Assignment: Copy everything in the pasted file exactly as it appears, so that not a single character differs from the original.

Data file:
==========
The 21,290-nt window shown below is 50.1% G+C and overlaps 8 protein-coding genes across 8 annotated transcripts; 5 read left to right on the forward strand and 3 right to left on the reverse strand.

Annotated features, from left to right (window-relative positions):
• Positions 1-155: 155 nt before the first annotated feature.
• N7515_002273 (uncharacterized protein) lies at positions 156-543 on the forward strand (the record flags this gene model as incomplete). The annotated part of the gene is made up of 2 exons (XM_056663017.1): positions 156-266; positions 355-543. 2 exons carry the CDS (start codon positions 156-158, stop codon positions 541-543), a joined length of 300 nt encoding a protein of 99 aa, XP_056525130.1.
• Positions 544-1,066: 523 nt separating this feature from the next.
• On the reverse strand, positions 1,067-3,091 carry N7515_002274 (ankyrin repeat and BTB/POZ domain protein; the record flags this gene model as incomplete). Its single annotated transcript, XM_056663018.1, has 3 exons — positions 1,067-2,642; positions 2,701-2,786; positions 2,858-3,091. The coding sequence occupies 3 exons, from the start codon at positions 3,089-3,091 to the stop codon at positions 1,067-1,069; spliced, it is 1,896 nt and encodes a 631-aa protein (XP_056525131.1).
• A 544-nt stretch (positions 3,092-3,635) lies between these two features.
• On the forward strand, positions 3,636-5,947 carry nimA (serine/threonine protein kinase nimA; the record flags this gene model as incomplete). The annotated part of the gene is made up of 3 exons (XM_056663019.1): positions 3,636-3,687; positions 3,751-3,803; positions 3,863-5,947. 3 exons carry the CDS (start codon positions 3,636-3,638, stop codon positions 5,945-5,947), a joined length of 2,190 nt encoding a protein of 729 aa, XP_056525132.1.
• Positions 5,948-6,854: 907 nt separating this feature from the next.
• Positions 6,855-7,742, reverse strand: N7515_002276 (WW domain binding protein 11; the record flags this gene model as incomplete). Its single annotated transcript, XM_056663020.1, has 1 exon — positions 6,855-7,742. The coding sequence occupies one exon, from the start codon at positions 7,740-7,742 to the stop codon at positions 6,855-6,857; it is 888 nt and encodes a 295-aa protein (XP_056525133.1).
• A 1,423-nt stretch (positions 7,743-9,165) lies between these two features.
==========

The 21,290-nt window shown below is 50.1% G+C and overlaps 8 protein-coding genes across 8 annotated transcripts; 5 read left to right on the forward strand and 3 right to left on the reverse strand.

Annotated features, from left to right (window-relative positions):
• Positions 1-155: 155 nt before the first annotated feature.
• N7515_002273 (uncharacterized protein) lies at positions 156-543 on the forward strand (the record flags this gene model as incomplete). The annotated part of the gene is made up of 2 exons (XM_056663017.1): positions 156-266; positions 355-543. 2 exons carry the CDS (start codon positions 156-158, stop codon positions 541-543), a joined length of 300 nt encoding a protein of 99 aa, XP_056525130.1.
• Positions 544-1,066: 523 nt separating this feature from the next.
• On the reverse strand, positions 1,067-3,091 carry N7515_002274 (ankyrin repeat and BTB/POZ domain protein; the record flags this gene model as incomplete). Its single annotated transcript, XM_056663018.1, has 3 exons — positions 1,067-2,642; positions 2,701-2,786; positions 2,858-3,091. The coding sequence occupies 3 exons, from the start codon at positions 3,089-3,091 to the stop codon at positions 1,067-1,069; spliced, it is 1,896 nt and encodes a 631-aa protein (XP_056525131.1).
• A 544-nt stretch (positions 3,092-3,635) lies between these two features.
• On the forward strand, positions 3,636-5,947 carry nimA (serine/threonine protein kinase nimA; the record flags this gene model as incomplete). The annotated part of the gene is made up of 3 exons (XM_056663019.1): positions 3,636-3,687; positions 3,751-3,803; positions 3,863-5,947. 3 exons carry the CDS (start codon positions 3,636-3,638, stop codon positions 5,945-5,947), a joined length of 2,190 nt encoding a protein of 729 aa, XP_056525132.1.
• Positions 5,948-6,854: 907 nt separating this feature from the next.
• Positions 6,855-7,742, reverse strand: N7515_002276 (WW domain binding protein 11; the record flags this gene model as incomplete). Its single annotated transcript, XM_056663020.1, has 1 exon — positions 6,855-7,742. The coding sequence occupies one exon, from the start codon at positions 7,740-7,742 to the stop codon at positions 6,855-6,857; it is 888 nt and encodes a 295-aa protein (XP_056525133.1).
• A 1,423-nt stretch (positions 7,743-9,165) lies between these two features.